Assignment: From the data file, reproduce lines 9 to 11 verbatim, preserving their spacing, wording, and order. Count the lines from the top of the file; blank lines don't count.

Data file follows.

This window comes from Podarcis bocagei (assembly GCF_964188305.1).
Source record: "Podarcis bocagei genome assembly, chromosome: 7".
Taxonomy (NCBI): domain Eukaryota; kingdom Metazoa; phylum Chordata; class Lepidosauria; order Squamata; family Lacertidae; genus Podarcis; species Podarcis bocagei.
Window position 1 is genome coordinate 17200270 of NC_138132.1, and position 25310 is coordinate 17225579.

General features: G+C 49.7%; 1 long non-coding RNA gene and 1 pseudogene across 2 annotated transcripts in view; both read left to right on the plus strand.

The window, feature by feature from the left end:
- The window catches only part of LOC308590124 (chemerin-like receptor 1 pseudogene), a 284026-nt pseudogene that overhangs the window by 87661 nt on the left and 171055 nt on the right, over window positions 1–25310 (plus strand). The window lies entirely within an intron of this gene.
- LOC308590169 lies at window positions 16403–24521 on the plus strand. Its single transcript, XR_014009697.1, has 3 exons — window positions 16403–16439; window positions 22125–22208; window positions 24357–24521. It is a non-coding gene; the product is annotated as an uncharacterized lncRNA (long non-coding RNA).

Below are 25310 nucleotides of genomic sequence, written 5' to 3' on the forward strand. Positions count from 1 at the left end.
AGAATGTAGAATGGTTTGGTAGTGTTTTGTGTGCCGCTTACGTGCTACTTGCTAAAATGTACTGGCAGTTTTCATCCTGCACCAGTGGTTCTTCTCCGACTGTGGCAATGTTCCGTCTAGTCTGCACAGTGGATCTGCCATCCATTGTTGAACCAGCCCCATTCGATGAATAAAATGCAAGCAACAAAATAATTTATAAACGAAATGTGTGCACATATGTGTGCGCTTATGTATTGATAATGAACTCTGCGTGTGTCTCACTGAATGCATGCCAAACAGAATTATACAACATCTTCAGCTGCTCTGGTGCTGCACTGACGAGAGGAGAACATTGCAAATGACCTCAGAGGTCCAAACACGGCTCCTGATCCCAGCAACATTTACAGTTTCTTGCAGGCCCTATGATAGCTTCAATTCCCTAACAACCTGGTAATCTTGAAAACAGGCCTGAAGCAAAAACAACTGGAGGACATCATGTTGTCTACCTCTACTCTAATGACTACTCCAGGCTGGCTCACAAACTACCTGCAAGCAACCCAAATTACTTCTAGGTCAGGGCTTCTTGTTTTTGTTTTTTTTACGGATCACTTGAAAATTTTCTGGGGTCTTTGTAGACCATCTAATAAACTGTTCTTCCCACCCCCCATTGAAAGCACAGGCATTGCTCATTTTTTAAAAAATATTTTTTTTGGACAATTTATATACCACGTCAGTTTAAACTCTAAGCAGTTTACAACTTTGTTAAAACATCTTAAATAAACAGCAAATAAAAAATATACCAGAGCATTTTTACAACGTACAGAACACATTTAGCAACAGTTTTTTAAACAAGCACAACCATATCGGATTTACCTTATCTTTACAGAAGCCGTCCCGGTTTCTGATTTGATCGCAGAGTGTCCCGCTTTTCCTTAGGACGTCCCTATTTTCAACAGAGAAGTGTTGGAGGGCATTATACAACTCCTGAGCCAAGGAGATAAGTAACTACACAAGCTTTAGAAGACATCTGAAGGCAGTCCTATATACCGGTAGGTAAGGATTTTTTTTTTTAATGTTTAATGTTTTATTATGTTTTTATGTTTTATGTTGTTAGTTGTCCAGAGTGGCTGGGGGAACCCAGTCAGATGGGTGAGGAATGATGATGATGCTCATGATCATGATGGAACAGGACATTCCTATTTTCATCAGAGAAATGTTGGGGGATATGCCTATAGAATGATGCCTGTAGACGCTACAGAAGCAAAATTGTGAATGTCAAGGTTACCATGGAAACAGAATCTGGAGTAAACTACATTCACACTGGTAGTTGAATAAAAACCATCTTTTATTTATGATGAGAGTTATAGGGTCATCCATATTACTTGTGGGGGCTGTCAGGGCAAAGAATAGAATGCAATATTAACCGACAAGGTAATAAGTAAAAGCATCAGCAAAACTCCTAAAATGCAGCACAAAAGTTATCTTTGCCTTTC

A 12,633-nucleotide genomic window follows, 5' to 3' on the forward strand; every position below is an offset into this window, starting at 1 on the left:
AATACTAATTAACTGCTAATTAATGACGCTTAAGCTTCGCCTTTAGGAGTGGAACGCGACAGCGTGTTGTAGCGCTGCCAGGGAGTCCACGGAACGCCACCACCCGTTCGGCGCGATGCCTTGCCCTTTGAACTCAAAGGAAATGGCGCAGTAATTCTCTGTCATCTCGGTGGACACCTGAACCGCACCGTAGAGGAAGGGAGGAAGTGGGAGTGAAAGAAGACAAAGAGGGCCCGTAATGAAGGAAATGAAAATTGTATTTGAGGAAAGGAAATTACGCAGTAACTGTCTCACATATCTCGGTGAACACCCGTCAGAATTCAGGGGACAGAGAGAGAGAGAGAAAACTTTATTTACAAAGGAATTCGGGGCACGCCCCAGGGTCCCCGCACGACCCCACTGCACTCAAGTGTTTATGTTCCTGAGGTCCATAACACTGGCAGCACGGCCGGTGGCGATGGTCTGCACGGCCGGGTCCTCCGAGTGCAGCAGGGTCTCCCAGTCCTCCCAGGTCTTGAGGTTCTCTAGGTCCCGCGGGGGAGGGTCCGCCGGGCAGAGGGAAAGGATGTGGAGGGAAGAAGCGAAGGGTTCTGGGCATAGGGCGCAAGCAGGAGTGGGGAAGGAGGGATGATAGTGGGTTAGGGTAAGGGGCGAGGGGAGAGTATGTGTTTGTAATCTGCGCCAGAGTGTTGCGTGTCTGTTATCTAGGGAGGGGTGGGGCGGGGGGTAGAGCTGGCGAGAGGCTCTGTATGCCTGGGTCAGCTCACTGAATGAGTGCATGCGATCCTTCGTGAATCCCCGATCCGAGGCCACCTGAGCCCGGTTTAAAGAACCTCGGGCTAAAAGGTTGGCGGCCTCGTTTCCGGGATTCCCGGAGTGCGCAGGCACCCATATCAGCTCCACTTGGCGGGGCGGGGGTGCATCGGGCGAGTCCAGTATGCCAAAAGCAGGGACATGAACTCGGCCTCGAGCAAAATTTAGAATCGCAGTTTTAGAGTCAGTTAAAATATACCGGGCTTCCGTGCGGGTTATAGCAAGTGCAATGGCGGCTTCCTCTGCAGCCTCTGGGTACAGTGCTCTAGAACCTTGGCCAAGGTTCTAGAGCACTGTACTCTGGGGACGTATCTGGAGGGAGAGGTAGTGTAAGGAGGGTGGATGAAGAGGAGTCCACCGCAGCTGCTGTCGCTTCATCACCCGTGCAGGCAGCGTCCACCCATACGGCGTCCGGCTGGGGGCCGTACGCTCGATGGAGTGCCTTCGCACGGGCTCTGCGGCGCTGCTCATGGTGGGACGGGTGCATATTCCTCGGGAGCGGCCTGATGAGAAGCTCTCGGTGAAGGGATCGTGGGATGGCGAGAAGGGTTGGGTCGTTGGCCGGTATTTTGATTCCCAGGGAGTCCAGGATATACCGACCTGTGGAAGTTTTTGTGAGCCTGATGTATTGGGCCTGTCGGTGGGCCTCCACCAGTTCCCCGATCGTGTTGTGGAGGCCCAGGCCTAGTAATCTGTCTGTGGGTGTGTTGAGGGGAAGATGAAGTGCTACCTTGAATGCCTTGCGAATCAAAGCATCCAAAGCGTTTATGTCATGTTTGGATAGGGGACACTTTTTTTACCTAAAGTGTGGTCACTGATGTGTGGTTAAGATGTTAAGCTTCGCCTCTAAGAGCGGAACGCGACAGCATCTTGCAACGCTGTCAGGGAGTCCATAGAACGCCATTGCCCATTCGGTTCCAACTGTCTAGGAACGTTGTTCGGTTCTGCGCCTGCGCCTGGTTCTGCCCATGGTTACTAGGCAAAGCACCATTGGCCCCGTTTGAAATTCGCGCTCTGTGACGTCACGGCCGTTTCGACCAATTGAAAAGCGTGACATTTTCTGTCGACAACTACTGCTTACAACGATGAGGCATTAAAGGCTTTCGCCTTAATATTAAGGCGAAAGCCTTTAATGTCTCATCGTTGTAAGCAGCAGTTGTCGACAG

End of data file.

Below are 25310 nucleotides of genomic sequence, written 5' to 3' on the forward strand. Positions count from 1 at the left end.
AGAATGTAGAATGGTTTGGTAGTGTTTTGTGTGCCGCTTACGTGCTACTTGCTAAAATGTACTGGCAGTTTTCATCCTGCACCAGTGGTTCTTCTCCGACTGTGGCAATGTTCCGTCTAGTCTGCACAGTGGATCTGCCATCCATTGTTGAACCAGCCCCATTCGATGAATAAAATGCAAGCAACAAAATAATTTATAAACGAAATGTGTGCACATATGTGTGCGCTTATGTATTGATAATGAACTCTGCGTGTGTCTCACTGAATGCATGCCAAACAGAATTATACAACATCTTCAGCTGCTCTGGTGCTGCACTGACGAGAGGAGAACATTGCAAATGACCTCAGAGGTCCAAACACGGCTCCTGATCCCAGCAACATTTACAGTTTCTTGCAGGCCCTATGATAGCTTCAATTCCCTAACAACCTGGTAATCTTGAAAACAGGCCTGAAGCAAAAACAACTGGAGGACATCATGTTGTCTACCTCTACTCTAATGACTACTCCAGGCTGGCTCACAAACTACCTGCAAGCAACCCAAATTACTTCTAGGTCAGGGCTTCTTGTTTTTGTTTTTTTTACGGATCACTTGAAAATTTTCTGGGGTCTTTGTAGACCATCTAATAAACTGTTCTTCCCACCCCCCATTGAAAGCACAGGCATTGCTCATTTTTTAAAAAATATTTTTTTTGGACAATTTATATACCACGTCAGTTTAAACTCTAAGCAGTTTACAACTTTGTTAAAACATCTTAAATAAACAGCAAATAAAAAATATACCAGAGCATTTTTACAACGTACAGAACACATTTAGCAACAGTTTTTTAAACAAGCACAACCATATCGGATTTACCTTATCTTTACAGAAGCCGTCCCGGTTTCTGATTTGATCGCAGAGTGTCCCGCTTTTCCTTAGGACGTCCCTATTTTCAACAGAGAAGTGTTGGAGGGCATTATACAACTCCTGAGCCAAGGAGATAAGTAACTACACAAGCTTTAGAAGACATCTGAAGGCAGTCCTATATACCGGTAGGTAAGGATTTTTTTTTTTAATGTTTAATGTTTTATTATGTTTTTATGTTTTATGTTGTTAGTTGTCCAGAGTGGCTGGGGGAACCCAGTCAGATGGGTGAGGAATGATGATGATGCTCATGATCATGATGGAACAGGACATTCCTATTTTCATCAGAGAAATGTTGGGGGATATGCCTATAGAATGATGCCTGTAGACGCTACAGAAGCAAAATTGTGAATGTCAAGGTTACCATGGAAACAGAATCTGGAGTAAACTACATTCACACTGGTAGTTGAATAAAAACCATCTTTTATTTATGATGAGAGTTATAGGGTCATCCATATTACTTGTGGGGGCTGTCAGGGCAAAGAATAGAATGCAATATTAACCGACAAGGTAATAAGTAAAAGCATCAGCAAAACTCCTAAAATGCAGCACAAAAGTTATCTTTGCCTTTC

A 12,633-nucleotide genomic window follows, 5' to 3' on the forward strand; every position below is an offset into this window, starting at 1 on the left: